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I've been a Canberran since moving here from Adelaide on the first day of 1980. I now live in suburban Duffy with my partner Louise Maher, ABC 666 radio and on-line journalist. Among my early memories is following Sleepy Lizards (Shinglebacks) around the paddocks north of Adelaide, guarded by the faithful bull terrier. I have always been passionate about the natural world, trying to understand how it works, how the nature of Australia came to be, and sharing those understandings. My especial passions are birds, orchids and mammals. For much of my life I have been a full-time naturalist, running bush tours, writing books etc, doing consultancies, presenting a regular radio slot on local ABC, chairing a government environment advisory committee and running adult education classes. Recently I have eased back somewhat, but am still writing, teaching, doing some radio work and running overseas tours - as part of my fascination with our Gondwanan origins I've been running tours to South America for the past decade. I was awarded the Australian Plants Society Award in 2001 and the Australian Natural History Medallion in 2006, both for services to education and conservation.

Wednesday, 31 October 2012

Learning From Experience; wattlebird and banksia

A feature of our small yard is a magnificent big Silver Banksia tree (Banksia marginata), planted just outside the fence but leaning strongly over it. A local species (the only local Banksia) it flowers profusely from autumn through winter.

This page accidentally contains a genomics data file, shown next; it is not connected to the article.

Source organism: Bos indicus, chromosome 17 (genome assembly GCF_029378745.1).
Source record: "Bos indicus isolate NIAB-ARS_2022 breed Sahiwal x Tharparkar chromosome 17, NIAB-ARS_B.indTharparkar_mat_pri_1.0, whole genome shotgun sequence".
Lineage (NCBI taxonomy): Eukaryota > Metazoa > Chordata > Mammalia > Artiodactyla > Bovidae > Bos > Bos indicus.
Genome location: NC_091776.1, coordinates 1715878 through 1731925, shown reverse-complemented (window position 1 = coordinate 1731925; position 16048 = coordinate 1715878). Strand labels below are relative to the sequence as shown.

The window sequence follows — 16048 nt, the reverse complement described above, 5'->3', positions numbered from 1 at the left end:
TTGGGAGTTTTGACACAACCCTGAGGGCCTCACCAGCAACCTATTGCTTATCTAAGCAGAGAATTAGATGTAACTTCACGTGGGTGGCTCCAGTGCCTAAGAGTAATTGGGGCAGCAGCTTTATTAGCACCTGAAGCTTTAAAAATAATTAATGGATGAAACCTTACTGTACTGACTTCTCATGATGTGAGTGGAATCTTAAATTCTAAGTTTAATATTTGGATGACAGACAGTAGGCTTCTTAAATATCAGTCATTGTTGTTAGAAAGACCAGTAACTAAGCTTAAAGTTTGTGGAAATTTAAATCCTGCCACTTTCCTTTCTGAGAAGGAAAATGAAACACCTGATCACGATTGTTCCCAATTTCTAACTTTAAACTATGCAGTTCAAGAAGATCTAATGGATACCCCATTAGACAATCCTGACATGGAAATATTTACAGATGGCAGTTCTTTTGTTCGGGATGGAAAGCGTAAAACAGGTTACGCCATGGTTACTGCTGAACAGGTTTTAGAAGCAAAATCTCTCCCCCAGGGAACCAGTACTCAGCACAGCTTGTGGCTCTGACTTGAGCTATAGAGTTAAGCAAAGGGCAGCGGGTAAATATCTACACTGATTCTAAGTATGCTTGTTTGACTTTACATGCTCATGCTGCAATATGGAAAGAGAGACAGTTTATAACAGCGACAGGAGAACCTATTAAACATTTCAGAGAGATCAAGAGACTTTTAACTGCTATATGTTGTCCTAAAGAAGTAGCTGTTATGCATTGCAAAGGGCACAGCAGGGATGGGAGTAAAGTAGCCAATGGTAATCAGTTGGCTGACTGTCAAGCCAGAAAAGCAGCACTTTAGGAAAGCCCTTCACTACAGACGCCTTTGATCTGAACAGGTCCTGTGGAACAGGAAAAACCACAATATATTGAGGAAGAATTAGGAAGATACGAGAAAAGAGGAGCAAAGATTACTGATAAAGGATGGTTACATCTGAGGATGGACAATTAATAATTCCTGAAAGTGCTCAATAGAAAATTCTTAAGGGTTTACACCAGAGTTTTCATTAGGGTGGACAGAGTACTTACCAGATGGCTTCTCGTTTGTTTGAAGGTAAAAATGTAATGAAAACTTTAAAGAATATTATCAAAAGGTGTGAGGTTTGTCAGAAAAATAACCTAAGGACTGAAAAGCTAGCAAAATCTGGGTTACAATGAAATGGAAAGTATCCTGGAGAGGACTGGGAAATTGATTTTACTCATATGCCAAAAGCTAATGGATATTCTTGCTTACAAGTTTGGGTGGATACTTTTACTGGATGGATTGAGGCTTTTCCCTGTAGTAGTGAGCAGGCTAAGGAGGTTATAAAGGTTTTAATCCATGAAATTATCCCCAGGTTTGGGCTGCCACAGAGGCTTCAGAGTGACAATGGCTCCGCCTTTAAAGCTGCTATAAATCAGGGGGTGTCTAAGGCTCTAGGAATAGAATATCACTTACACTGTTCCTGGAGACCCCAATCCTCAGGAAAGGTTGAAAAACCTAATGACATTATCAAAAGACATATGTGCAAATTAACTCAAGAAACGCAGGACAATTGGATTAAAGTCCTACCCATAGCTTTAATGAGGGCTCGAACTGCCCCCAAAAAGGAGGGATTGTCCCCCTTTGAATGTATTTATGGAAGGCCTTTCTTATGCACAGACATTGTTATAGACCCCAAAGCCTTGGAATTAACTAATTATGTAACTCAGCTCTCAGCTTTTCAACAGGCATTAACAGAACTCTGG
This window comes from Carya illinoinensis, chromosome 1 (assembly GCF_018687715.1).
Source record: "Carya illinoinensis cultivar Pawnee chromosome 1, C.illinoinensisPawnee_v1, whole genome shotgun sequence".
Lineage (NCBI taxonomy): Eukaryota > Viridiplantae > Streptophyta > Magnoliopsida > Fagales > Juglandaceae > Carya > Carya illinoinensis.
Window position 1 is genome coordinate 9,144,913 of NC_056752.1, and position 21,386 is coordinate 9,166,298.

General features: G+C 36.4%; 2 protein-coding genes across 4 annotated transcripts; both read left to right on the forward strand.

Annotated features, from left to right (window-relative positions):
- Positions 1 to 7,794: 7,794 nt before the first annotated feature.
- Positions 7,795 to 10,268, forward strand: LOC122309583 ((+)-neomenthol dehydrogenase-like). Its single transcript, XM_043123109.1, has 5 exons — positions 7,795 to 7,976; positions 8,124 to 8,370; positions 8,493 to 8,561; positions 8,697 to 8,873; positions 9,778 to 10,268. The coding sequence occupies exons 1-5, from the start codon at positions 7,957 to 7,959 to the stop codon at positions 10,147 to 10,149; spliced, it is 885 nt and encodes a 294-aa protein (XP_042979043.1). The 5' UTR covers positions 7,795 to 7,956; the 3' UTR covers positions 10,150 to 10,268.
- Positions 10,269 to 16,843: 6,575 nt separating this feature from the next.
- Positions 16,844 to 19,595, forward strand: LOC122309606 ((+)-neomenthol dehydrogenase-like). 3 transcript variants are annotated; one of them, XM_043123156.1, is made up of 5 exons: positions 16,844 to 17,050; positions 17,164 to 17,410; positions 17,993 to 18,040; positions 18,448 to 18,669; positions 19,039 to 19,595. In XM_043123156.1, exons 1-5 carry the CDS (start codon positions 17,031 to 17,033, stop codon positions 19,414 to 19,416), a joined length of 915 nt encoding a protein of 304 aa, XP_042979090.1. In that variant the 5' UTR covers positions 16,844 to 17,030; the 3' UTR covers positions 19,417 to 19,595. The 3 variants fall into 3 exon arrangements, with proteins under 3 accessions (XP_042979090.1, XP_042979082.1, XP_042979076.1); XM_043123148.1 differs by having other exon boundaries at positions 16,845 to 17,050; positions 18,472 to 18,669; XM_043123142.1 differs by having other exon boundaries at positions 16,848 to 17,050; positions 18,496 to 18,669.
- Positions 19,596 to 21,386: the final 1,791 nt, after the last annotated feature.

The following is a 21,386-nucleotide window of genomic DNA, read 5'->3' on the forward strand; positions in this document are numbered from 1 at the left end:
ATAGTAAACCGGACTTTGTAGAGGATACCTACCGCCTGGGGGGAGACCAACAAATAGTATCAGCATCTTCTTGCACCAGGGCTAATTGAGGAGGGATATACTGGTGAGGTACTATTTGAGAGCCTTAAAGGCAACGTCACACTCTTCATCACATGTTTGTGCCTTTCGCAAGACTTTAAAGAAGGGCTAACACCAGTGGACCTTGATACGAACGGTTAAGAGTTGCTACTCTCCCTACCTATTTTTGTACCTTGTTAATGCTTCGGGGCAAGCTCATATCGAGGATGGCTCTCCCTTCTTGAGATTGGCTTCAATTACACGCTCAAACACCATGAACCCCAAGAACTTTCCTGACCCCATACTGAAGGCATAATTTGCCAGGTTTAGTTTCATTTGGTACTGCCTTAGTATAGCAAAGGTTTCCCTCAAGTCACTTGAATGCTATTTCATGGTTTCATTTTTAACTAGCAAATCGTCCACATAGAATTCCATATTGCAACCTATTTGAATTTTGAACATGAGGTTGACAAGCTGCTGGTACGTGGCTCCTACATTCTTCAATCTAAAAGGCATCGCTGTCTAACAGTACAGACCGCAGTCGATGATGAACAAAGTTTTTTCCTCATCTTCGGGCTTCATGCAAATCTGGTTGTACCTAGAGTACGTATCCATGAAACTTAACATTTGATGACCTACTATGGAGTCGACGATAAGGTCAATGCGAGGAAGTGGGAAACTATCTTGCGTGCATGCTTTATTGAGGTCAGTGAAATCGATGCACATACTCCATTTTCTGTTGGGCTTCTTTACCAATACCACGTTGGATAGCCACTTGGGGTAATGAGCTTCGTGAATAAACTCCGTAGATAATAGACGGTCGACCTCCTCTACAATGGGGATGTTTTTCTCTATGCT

The honeyeaters love it, and the big aggressive Red Wattlebirds move in and vigorously stake an exclusive claim to it. (These are not red, and don't live in wattle trees... Rather, they have red wattles, like a chook - that's a hen in Australia!)
Red Wattlebird; the red wattle can be seen just below the white cheek patch.
By now however the flowers have finished, leaving only drying spikes bereft of nectar and pollen. As we sat out on the balcony the other evening, we noticed that a young wattlebird - not long fledged - hadn't realised that the bounty had finished and was determined that a bit more effort would produce the reward that it had obviously learnt to expect.
Young Red Wattlebird; the pink gape behind the beak, the lack of wattles and big white cheek triangle,
the grey (not yellow) belly, seen below, and the general 'fluffy' appearance are giveaways.
And it did put a lot of effort in, though it couldn't have been getting anything in return.

Finally, as dusk was falling, it gave up. However it must have been watching when an adult flew in for a quick probe, as it came back for another try; unlike the experienced elder it again persisted for a while. It seems that previous experiences were so good that their memory outweighed its current frustration. 

I've not seen it since, so presumably the lesson has finally been learnt.



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